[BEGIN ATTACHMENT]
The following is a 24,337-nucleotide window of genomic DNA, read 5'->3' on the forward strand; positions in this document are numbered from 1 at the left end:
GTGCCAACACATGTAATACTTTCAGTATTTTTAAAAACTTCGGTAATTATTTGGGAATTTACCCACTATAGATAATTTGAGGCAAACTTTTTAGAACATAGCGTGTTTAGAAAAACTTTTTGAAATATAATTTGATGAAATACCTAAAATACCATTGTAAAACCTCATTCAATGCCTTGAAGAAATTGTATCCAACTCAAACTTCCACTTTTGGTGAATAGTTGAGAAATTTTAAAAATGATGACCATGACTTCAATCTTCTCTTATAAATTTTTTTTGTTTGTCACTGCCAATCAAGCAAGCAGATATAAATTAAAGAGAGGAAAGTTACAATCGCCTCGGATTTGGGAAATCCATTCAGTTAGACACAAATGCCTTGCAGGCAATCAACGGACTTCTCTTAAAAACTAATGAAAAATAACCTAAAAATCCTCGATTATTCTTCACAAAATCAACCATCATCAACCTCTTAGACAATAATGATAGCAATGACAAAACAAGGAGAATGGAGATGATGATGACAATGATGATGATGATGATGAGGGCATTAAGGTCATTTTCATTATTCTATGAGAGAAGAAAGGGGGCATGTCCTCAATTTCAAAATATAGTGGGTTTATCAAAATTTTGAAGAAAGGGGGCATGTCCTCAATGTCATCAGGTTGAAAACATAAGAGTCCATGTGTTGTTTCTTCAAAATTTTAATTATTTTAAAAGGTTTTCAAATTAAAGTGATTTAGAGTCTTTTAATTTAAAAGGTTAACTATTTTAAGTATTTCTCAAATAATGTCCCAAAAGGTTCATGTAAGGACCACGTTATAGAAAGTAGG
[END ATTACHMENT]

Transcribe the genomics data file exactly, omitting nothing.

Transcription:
The following is a 24,337-nucleotide window of genomic DNA, read 5'->3' on the forward strand; positions in this document are numbered from 1 at the left end:
GTGCCAACACATGTAATACTTTCAGTATTTTTAAAAACTTCGGTAATTATTTGGGAATTTACCCACTATAGATAATTTGAGGCAAACTTTTTAGAACATAGCGTGTTTAGAAAAACTTTTTGAAATATAATTTGATGAAATACCTAAAATACCATTGTAAAACCTCATTCAATGCCTTGAAGAAATTGTATCCAACTCAAACTTCCACTTTTGGTGAATAGTTGAGAAATTTTAAAAATGATGACCATGACTTCAATCTTCTCTTATAAATTTTTTTTGTTTGTCACTGCCAATCAAGCAAGCAGATATAAATTAAAGAGAGGAAAGTTACAATCGCCTCGGATTTGGGAAATCCATTCAGTTAGACACAAATGCCTTGCAGGCAATCAACGGACTTCTCTTAAAAACTAATGAAAAATAACCTAAAAATCCTCGATTATTCTTCACAAAATCAACCATCATCAACCTCTTAGACAATAATGATAGCAATGACAAAACAAGGAGAATGGAGATGATGATGACAATGATGATGATGATGATGAGGGCATTAAGGTCATTTTCATTATTCTATGAGAGAAGAAAGGGGGCATGTCCTCAATTTCAAAATATAGTGGGTTTATCAAAATTTTGAAGAAAGGGGGCATGTCCTCAATGTCATCAGGTTGAAAACATAAGAGTCCATGTGTTGTTTCTTCAAAATTTTAATTATTTTAAAAGGTTTTCAAATTAAAGTGATTTAGAGTCTTTTAATTTAAAAGGTTAACTATTTTAAGTATTTCTCAAATAATGTCCCAAAAGGTTCATGTAAGGACCACGTTATAGAAAGTAGG